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Hot Diets: Healthy or Harmful?

Three diets that promise weight loss and better health have made their way into kitchens across the country. But are they safe for you and your kids? We asked Helen Rasmussen, senior research dietitian at Tufts University, to cut through the hype:

The diet: High fat, high protein, and very low carbs. When you consume few carbohydrates, your body enters a state called ketosis, and it supposedly starts burning its own fat for fuel.

Typical meal: An eight-ounce hamburger minus the bun and lettuce with full-fat salad dressing

Safe for adults? Perhaps, but with supplements. The diet lacks vitamins generally found only in produce, and experts are split over the safety of such a high-fat plan. Some maintain that any weight loss is mainly water and will come back.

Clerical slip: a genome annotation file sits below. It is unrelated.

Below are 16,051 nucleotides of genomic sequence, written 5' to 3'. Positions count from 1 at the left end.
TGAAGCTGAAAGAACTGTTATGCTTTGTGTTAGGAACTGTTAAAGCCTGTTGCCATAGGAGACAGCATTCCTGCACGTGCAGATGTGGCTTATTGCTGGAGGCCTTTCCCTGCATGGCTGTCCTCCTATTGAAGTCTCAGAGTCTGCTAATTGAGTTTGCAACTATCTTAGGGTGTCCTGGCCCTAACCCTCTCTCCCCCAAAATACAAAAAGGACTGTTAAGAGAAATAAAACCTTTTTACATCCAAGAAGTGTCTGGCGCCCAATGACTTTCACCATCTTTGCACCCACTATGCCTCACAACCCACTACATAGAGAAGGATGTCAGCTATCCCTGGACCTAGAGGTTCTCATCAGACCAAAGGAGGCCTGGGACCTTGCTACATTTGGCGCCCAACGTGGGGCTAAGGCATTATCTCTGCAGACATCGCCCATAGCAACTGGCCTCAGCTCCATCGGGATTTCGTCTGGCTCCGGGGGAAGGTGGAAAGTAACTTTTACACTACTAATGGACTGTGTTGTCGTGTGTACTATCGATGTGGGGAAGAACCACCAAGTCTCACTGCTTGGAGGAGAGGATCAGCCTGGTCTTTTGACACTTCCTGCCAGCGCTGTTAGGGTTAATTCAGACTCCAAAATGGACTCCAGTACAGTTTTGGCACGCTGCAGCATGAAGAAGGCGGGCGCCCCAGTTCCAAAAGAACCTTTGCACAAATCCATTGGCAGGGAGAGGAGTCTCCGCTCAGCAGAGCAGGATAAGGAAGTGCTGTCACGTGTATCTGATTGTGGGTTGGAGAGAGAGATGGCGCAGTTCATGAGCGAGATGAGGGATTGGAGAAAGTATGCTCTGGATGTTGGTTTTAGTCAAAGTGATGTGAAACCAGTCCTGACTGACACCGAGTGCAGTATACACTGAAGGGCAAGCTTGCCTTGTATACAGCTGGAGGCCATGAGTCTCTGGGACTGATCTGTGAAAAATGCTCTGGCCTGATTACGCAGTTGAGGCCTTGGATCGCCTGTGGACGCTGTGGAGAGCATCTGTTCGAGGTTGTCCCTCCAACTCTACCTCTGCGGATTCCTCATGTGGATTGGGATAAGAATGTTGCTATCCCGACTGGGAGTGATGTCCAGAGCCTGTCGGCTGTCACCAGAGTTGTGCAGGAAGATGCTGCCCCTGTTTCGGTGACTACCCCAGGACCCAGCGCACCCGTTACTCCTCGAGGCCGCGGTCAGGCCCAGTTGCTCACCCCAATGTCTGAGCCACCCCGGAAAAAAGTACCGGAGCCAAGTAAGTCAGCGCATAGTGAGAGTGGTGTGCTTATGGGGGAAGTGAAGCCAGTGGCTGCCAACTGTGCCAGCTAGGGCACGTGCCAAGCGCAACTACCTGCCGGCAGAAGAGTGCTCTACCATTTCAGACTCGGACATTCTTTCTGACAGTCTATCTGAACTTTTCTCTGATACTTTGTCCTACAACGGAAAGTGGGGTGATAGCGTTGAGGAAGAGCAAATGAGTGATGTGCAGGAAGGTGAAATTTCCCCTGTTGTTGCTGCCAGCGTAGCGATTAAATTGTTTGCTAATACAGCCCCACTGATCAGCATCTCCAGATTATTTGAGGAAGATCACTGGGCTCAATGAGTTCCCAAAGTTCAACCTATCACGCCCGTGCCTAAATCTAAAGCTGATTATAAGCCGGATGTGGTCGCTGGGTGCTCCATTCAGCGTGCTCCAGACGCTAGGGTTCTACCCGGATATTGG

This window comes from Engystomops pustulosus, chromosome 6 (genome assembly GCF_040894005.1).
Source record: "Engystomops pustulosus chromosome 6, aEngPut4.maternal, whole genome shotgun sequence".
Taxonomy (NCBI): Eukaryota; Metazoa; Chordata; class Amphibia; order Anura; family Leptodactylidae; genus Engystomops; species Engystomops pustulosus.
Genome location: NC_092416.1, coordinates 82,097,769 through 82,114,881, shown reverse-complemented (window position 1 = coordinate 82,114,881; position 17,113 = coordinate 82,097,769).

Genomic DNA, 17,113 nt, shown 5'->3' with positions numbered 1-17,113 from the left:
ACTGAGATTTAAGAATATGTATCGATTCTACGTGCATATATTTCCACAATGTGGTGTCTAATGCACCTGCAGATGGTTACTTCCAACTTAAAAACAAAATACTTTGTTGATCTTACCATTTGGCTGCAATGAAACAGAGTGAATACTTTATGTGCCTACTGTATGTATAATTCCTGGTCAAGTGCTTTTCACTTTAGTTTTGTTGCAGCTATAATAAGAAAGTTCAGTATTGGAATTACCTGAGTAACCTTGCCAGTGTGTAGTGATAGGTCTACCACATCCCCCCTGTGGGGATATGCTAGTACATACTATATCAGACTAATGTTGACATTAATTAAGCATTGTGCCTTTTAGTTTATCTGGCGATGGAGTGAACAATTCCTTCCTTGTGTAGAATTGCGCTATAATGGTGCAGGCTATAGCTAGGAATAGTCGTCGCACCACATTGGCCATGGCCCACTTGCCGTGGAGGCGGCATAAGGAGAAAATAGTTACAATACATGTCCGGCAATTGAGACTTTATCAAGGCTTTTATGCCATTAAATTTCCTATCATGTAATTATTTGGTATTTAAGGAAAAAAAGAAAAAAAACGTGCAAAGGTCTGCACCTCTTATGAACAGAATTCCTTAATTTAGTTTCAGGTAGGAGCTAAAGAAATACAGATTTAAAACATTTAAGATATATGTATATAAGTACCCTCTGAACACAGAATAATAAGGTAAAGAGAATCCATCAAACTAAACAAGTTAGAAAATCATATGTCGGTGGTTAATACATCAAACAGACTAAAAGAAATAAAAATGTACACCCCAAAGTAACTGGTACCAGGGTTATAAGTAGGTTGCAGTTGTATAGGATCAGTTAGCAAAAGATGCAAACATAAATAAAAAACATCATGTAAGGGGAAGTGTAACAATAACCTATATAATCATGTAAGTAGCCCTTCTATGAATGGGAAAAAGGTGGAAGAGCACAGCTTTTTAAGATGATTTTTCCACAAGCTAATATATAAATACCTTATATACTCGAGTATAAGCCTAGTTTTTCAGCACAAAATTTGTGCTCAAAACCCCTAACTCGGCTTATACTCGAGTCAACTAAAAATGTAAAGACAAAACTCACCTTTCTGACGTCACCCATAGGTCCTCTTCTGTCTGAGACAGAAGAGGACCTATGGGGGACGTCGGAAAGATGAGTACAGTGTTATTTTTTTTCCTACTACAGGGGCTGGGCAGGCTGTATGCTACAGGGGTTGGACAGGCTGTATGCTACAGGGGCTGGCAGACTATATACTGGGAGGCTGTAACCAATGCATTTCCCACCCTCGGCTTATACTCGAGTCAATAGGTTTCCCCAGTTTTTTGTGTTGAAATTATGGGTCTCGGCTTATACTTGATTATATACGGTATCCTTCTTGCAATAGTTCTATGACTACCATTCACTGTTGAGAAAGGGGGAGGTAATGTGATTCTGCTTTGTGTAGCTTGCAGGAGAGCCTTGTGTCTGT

Safe for kids? Absolutely not. Ketosis isn't healthy for them, and they need nutrients like vitamin C and calcium.

The diet: A plan that consists of 50 to 60 percent whole grains and 20 to 30 percent vegetables, with limited fish, fruits, nuts, and seeds. No red meat, poultry, dairy, or sugar.

Typical meal: Brown rice, baked tofu, miso soup, and herbal tea

Safe for adults? Yes, but only with supplements like calcium and B12.

Safe for kids? No. Studies show that kids on a macrobiotic diet become malnourished and have weak bones.

Raw foods
The diet: Unprocessed and organic plant-based foods, such as fruits, vegetables, nuts, and grains. The main requirement: Nothing is heated above 118 degrees (the temperature at which energizing enzymes break down, say raw-foods followers).

Typical meal: Raw vegetable soup, vegetable nut loaf, and coconut water

Safe for adults? Yes, with a multivitamin and fatty-acid supplements.

Safe for kids? No. Growing bodies need protein and available calcium, which may be in short supply here.